In some parts of the country, divorce is a piecemeal process. But in Hawaii County, one marriage dissolution proceeding usually resolves all the emotional and financial issues the couple faces at the time. And, unless the marriage was extremely brief, there are always emotional and financial issues.

Since the divorce process is relatively streamlined in Hawaii, many people undertake do-it-yourself divorces. DIY may be a good idea in certain situations, but it’s a bad idea with regard to divorces. A good Kamuela divorce lawyer helps you get through this process as quickly and painlessly as possible.

Emotional Issues in a Divorce

Regardless of the circumstances, most people grieve after a divorce. Even if they do not lament the end of the relationship, they sometimes grieve over what might have been. A Kamuela divorce lawyer is obviously not a therapist, but an attorney can help you process these feelings. If needed, a Kamuela divorce lawyer can also refer you to a family therapist.

However, most emotional issues involve child visitation and child custody. Typically, the judge holds a temporary hearing about two weeks after the petitioner files legal paperwork. Although the orders are technically “interim,” they frequently become permanent. So, assertive representation is important right out of the gate.

As the case proceeds and more evidence emerges, the focus shifts from the current situation to the best interests of the children. Some factors include:

1. Prior Parenting Patterns: In many relationships, there is a “fun” parent and a “discipline” parent. Fun moms and dads usually make poor residential custodians. Most relationships also feature a “caregiver” parent and a “breadwinner” parent. Breadwinner moms and dads usually make poor residential custodians. However, these roles frequently overlap.

2. Child’s Needs: This factor usually refers to a child’s special needs, as opposed to regular needs. Some parents do not have the tools or temperament to deal with some situations. Or, at least the other parent is better suited.

3. Ability to Co-Parent: Some parents hire bulldog Kamuela divorce lawyers who contest every point. This strategy often backfires. Judges assume that if a parent is contentious during the divorce, the parent will also be contentious later.

4. Domestic Abuse: If there are verified allegations of domestic abuse against a party, it is almost impossible for that person to win a custody fight. Domestic abuse could be physical, mental, or emotional.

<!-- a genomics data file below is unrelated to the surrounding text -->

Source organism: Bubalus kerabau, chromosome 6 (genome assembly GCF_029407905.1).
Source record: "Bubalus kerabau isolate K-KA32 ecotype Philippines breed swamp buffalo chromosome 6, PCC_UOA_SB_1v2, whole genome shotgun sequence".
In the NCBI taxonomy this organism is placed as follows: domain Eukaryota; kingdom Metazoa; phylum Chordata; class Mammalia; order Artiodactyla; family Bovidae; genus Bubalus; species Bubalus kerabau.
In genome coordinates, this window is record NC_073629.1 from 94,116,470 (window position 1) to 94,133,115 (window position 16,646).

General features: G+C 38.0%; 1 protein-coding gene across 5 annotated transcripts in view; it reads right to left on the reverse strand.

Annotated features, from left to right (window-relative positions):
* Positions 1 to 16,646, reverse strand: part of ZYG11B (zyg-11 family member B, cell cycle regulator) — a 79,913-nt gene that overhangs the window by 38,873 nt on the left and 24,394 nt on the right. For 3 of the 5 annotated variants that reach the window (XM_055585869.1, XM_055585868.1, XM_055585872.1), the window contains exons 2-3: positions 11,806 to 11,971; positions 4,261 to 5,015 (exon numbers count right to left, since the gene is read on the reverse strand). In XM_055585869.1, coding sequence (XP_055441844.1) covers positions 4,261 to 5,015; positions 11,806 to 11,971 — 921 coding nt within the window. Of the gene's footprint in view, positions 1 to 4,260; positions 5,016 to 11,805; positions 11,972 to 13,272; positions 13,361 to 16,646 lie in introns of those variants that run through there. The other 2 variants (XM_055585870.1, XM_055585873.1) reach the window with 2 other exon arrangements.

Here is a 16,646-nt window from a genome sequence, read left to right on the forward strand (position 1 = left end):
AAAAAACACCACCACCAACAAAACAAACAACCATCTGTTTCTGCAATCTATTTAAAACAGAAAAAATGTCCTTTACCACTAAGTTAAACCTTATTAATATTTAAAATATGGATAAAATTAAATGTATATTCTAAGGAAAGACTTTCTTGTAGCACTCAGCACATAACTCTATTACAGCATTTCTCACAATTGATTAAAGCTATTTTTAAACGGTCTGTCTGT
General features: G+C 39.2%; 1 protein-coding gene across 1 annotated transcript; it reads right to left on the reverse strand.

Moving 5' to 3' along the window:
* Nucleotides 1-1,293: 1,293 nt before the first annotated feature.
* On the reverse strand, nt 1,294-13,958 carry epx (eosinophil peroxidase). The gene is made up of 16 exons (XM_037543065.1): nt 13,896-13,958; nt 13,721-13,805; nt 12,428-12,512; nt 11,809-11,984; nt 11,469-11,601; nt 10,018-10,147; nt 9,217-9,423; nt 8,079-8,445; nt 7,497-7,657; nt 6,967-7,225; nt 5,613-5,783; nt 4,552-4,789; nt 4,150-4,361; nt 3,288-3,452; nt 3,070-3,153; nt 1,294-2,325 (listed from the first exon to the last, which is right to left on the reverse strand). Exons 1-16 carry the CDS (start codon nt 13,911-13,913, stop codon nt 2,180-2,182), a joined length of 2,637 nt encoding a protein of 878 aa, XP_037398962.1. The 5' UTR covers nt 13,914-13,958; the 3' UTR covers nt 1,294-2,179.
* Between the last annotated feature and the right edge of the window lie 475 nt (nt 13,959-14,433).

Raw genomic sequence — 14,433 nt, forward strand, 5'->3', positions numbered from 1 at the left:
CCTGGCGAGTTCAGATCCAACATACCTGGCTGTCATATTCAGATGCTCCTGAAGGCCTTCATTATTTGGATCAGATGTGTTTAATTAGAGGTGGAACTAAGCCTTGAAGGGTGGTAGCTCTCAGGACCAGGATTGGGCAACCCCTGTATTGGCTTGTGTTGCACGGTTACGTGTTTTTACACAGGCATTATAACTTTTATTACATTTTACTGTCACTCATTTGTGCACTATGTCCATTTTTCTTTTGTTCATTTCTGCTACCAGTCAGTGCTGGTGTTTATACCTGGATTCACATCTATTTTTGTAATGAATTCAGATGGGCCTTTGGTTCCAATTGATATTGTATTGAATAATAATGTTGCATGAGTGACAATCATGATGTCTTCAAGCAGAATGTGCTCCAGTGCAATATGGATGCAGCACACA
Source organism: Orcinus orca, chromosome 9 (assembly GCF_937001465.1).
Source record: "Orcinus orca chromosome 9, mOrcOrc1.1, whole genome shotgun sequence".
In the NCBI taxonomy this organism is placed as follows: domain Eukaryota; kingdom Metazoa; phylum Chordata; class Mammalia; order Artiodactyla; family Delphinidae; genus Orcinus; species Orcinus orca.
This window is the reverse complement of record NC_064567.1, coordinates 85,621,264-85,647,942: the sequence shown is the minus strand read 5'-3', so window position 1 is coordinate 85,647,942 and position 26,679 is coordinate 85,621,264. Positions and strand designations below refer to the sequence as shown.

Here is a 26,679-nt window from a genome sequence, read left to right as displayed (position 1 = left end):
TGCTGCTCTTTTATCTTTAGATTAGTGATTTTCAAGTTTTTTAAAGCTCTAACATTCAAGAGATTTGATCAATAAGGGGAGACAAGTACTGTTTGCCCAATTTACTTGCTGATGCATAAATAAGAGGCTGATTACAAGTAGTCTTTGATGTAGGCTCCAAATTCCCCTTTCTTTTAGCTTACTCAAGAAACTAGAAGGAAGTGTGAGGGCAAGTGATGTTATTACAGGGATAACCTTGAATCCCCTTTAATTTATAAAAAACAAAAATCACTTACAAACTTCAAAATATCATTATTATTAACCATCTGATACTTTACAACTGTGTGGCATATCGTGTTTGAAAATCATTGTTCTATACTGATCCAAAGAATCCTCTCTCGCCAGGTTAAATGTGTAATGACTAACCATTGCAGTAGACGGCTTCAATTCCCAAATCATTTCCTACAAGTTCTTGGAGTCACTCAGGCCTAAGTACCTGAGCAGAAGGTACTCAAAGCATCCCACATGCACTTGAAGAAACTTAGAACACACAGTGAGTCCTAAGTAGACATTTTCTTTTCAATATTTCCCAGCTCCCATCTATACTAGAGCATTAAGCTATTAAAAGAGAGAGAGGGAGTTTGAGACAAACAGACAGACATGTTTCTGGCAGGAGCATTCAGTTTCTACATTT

Evidence on these points often comes from a social services investigation. Hawaii County judges normally order these investigations in contested cases. The social worker’s conclusions are not binding, but they are very weighty.

Kamuela Divorce Lawyers and Financial Issues

Both at the time of divorce and afterward, child custody and child support are completely separate issues. One parent cannot withhold visitation if the other parent is behind on support payments. There are almost certainly other consequences, but that’s the subject of another blog.

To determine the child support amount, Hawaii law uses the Melson formula. This complex calculation includes such factors as the parents’ income, parenting time division, the child’s needs, and the parents’ financial needs.

In terms of property division, Hawaii law sets forth a number of factors to assist in making an equitable division. Some of these factors include:

  • Length of the marriage,
  • Relative age, health, and educational background of each spouse,
  • Non-Economic contributions to the marriage (the so-called “homemaker effect”),
  • Any agreements between the parties, and
  • Custody of minor children.

Equitable is generally the same thing as equal, but that’s not always the case. Legally, marital property must be divided in such a way that the divorce is not an unfair financial burden on either party.

Alimony is the final financial issues that Kamuela divorce lawyers deal with. Generally, spousal support is a short-term obligation that gives spouses the resources they need to become self-sufficient. For example, a spouse might need to finish a degree or accept a low-paying job to re-enter the workforce.

In some cases, judges order long-term alimony to equalize the standard of living between the spouses. These payments are usually limited to the length of the marriage (e.g. ten years of alimony following a ten-year marriage). Moreover, a Kamuela divorce lawyer must introduce substantial evidence of inequity, like a disability.

Hire an Aggressive Kamuela Lawyer for Help with Marriage Dissolution

Marriage dissolution usually involves emotional and financial issues. For a confidential consultation with an experienced Kamuela divorce lawyer, contact Olson & Sons, L.C. Convenient payment plans are available. Call us on (808) 201-2041 to gain sound legal counsel and vigorous defense in your case.